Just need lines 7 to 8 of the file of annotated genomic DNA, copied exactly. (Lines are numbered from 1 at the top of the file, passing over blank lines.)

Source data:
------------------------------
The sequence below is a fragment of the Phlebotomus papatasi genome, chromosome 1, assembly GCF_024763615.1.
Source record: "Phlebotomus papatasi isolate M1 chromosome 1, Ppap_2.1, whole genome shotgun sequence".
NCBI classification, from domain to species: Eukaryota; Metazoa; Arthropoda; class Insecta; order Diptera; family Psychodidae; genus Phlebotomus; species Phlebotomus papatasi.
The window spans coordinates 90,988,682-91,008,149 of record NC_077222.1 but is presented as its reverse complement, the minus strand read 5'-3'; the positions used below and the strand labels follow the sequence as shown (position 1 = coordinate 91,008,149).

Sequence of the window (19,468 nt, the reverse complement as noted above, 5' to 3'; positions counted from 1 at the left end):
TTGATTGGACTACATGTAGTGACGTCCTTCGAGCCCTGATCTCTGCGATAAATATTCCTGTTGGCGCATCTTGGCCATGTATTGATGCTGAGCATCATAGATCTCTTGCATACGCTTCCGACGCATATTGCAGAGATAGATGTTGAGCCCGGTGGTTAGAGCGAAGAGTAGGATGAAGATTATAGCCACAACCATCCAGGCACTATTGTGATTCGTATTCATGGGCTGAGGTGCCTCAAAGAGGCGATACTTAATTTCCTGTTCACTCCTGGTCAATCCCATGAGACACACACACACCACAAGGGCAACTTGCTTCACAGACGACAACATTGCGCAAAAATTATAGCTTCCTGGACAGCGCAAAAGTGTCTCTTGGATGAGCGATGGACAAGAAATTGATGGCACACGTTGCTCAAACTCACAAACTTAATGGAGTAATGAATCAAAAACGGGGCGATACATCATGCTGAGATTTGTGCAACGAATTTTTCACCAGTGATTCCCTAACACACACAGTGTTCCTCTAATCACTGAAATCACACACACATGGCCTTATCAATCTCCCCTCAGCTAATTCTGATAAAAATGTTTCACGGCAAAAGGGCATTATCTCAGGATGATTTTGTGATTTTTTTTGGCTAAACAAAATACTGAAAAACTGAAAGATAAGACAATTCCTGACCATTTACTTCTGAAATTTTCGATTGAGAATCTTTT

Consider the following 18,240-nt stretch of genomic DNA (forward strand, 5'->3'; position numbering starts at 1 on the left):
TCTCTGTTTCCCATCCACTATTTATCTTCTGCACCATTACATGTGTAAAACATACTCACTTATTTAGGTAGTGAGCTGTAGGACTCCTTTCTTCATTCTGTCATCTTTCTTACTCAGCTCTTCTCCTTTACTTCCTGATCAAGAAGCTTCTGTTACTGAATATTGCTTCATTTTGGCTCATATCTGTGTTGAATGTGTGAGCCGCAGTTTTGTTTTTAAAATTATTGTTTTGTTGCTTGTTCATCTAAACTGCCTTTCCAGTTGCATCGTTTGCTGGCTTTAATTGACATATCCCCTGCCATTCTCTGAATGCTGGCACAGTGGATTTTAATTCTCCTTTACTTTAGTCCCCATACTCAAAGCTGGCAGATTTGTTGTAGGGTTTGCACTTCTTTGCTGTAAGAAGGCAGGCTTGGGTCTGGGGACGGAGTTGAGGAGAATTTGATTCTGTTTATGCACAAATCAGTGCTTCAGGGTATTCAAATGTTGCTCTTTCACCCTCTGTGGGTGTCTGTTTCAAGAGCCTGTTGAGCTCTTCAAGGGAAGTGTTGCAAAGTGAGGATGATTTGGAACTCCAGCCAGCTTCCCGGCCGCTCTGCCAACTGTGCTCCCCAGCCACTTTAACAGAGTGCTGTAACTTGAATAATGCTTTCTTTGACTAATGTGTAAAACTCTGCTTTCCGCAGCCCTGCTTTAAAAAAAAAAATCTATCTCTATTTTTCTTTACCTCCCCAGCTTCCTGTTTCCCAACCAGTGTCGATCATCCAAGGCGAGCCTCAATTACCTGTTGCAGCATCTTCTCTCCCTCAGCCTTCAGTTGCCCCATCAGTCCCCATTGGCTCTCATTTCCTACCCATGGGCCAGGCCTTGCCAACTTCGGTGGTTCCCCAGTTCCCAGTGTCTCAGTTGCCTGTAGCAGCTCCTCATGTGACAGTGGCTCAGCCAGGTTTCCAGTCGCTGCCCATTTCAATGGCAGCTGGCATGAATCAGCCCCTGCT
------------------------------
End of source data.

Consider the following 18,240-nt stretch of genomic DNA (forward strand, 5'->3'; position numbering starts at 1 on the left):
TCTCTGTTTCCCATCCACTATTTATCTTCTGCACCATTACATGTGTAAAACATACTCACTTATTTAGGTAGTGAGCTGTAGGACTCCTTTCTTCATTCTGTCATCTTTCTTACTCAGCTCTTCTCCTTTACTTCCTGATCAAGAAGCTTCTGTTACTGAATATTGCTTCATTTTGGCTCATATCTGTGTTGAATGTGTGAGCCGCAGTTTTGTTTTTAAAATTATTGTTTTGTTGCTTGTTCATCTAAACTGCCTTTCCAGTTGCATCGTTTGCTGGCTTTAATTGACATATCCCCTGCCATTCTCTGAATGCTGGCACAGTGGATTTTAATTCTCCTTTACTTTAGTCCCCATACTCAAAGCTGGCAGATTTGTTGTAGGGTTTGCACTTCTTTGCTGTAAGAAGGCAGGCTTGGGTCTGGGGACGGAGTTGAGGAGAATTTGATTCTGTTTATGCACAAATCAGTGCTTCAGGGTATTCAAATGTTGCTCTTTCACCCTCTGTGGGTGTCTGTTTCAAGAGCCTGTTGAGCTCTTCAAGGGAAGTGTTGCAAAGTGAGGATGATTTGGAACTCCAGCCAGCTTCCCGGCCGCTCTGCCAACTGTGCTCCCCAGCCACTTTAACAGAGTGCTGTAACTTGAATAATGCTTTCTTTGACTAATGTGTAAAACTCTGCTTTCCGCAGCCCTGCTTTAAAAAAAAAAATCTATCTCTATTTTTCTTTACCTCCCCAGCTTCCTGTTTCCCAACCAGTGTCGATCATCCAAGGCGAGCCTCAATTACCTGTTGCAGCATCTTCTCTCCCTCAGCCTTCAGTTGCCCCATCAGTCCCCATTGGCTCTCATTTCCTACCCATGGGCCAGGCCTTGCCAACTTCGGTGGTTCCCCAGTTCCCAGTGTCTCAGTTGCCTGTAGCAGCTCCTCATGTGACAGTGGCTCAGCCAGGTTTCCAGTCGCTGCCCATTTCAATGGCAGCTGGCATGAATCAGCCCCTGCT